Blood cancer is a type of cancer that affects your blood cells. Leukaemia, lymphoma and myeloma are some of the common types of blood cancer. There are also types called MPNs and MDS.

Blood cancer is caused by changes (mutations) in the DNA within blood cells. This causes the blood cells to start behaving abnormally. In almost all cases, these changes are linked to things we can’t control. They happen during a person’s lifetime, so they are not genetic faults you can pass on.

Some types of blood cancer affect children. Symptoms and treatment can be different between children and adults. Over 40,000 people are diagnosed with blood cancer each year in the UK, and over 250,000 people are currently living with blood cancer.

BLOOD CANCER CAUSES: Although we don’t normally know exactly why someone will develop blood cancer, there are things that we know can affect your risk:

  • Age
  • Sex
  • Ethnicity
  • Family history
  • Radiation or chemical exposure
  • Some health conditions and treatments.

How these factors affect risk depends on the type of blood cancer.


Treatment will depend on several factors. These include the type of blood cancer you have, your age, how fast the cancer is progressing and whether the cancer has spread to other part of the boy. Treatments of blood cancer have vastly improved over the last several decades, many types of blood cancers are now highly treatable. Common treatments include the following:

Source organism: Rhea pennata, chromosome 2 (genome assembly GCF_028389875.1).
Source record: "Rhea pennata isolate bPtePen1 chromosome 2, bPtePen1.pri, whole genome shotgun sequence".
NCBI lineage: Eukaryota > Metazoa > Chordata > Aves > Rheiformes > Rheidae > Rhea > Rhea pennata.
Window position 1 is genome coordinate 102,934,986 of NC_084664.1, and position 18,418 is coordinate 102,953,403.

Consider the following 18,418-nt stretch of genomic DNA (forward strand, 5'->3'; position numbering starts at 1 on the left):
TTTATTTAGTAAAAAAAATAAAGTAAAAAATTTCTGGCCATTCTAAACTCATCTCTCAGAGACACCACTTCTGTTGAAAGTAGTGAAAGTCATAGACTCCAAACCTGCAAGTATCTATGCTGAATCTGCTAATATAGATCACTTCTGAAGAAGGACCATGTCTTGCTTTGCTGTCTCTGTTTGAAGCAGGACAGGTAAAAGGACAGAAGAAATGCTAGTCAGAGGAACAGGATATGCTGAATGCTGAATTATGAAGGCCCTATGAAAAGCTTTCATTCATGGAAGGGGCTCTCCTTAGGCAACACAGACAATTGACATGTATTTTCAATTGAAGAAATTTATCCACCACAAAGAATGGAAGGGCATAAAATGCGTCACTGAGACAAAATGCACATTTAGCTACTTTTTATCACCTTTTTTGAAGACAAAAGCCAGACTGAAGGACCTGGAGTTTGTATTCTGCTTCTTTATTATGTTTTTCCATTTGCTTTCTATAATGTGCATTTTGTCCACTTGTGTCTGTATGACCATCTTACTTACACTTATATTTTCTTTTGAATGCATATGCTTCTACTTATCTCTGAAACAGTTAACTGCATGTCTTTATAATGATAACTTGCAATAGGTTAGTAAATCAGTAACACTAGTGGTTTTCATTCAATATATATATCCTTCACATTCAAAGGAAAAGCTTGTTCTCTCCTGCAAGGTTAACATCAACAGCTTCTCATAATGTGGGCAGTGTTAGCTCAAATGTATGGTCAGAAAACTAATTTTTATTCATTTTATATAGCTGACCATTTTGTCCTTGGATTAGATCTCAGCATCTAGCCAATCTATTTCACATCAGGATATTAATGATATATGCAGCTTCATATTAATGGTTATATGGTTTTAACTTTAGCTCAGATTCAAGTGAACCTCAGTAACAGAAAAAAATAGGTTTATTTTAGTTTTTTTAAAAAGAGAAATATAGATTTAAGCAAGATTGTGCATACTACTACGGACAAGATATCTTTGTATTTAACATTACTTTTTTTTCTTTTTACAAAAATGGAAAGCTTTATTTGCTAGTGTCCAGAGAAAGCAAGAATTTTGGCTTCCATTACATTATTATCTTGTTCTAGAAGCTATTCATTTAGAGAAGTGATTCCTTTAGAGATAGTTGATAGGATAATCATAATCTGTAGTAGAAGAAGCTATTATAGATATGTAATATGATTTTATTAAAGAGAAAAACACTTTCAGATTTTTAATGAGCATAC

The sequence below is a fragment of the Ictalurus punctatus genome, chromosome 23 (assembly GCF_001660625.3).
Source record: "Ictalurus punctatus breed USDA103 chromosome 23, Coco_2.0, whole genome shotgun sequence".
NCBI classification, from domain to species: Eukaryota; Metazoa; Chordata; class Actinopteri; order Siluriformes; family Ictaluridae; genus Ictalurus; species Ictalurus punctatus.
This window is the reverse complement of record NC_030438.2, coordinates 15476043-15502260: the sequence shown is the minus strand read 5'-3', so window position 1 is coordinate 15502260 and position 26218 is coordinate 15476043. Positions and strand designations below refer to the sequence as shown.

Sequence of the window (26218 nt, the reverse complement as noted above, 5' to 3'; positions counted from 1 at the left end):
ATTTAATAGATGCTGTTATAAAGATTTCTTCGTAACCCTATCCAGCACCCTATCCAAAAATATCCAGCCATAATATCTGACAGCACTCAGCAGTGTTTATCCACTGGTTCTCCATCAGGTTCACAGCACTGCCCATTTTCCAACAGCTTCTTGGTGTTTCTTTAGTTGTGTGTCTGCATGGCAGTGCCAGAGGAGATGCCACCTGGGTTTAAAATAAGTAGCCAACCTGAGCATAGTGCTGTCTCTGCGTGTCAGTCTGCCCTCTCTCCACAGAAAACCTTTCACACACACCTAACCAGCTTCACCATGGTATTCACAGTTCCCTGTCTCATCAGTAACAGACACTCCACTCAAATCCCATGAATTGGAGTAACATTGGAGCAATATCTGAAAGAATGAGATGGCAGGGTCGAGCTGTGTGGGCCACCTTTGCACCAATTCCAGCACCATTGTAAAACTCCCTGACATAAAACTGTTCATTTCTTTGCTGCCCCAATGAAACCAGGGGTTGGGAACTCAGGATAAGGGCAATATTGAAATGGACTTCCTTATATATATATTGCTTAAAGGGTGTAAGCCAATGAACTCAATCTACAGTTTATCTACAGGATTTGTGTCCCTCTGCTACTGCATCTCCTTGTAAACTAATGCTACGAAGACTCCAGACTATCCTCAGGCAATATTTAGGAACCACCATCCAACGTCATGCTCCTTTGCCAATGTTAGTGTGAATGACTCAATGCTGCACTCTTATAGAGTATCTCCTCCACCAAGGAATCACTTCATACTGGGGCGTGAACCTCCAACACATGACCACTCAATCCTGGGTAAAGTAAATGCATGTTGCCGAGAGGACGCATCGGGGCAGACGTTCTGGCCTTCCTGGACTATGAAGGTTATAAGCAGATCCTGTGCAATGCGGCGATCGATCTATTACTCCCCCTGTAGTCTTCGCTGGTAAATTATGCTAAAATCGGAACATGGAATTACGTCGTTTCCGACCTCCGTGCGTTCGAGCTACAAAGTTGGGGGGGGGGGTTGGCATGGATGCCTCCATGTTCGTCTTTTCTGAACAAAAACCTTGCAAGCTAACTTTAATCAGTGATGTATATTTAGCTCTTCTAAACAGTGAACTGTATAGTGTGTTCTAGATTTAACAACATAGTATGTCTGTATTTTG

• Chemotherapy: Anticancer drugs are introduced to the body (via injection into the vein or sometimes by taking a pill) to kill and halt the production cancer cells.
  • Radiation therapy: This form of cancer treatment uses high-energy rays to kill cancer cells.
  • Targeted therapies: This form of cancer treatment uses drug that specifically kill malignant blood cells, without harming normal cells. Targeted therapies are most commonly used to treat leukaemia.
  • Cancer surgery: This treatment involves removing the affected lymph nodes to treat some lymphomas
  • Immunotherapy: This treatment activates the immune system to specifically kill cancer cells.

Patients diagnosed at advanced stages may have reduced treatment option and lower chances of survival. Therefor raising awareness about blood cancer is important to facilitate early detection and enhance the chance of successful treatment.

One of the ways to provide support is to be a good listener. If you feel overwhelmed or you don’t know what to say when talking to a person wit blood cancer, tell them so. They will probably understand and appreciate that you are thinking about them and want to spend time with them. Support groups can help many people find it useful to talk with other people who understand the complex feelings and kinds of issues that arise for people living with cancer. As these support groups can offer a supportive and informative environment for people to discuss issues important to them.

For help and support concerning of blood cancer you can call for free on 08082080888 to speak to a member of trained blood cancer support team in confidence.

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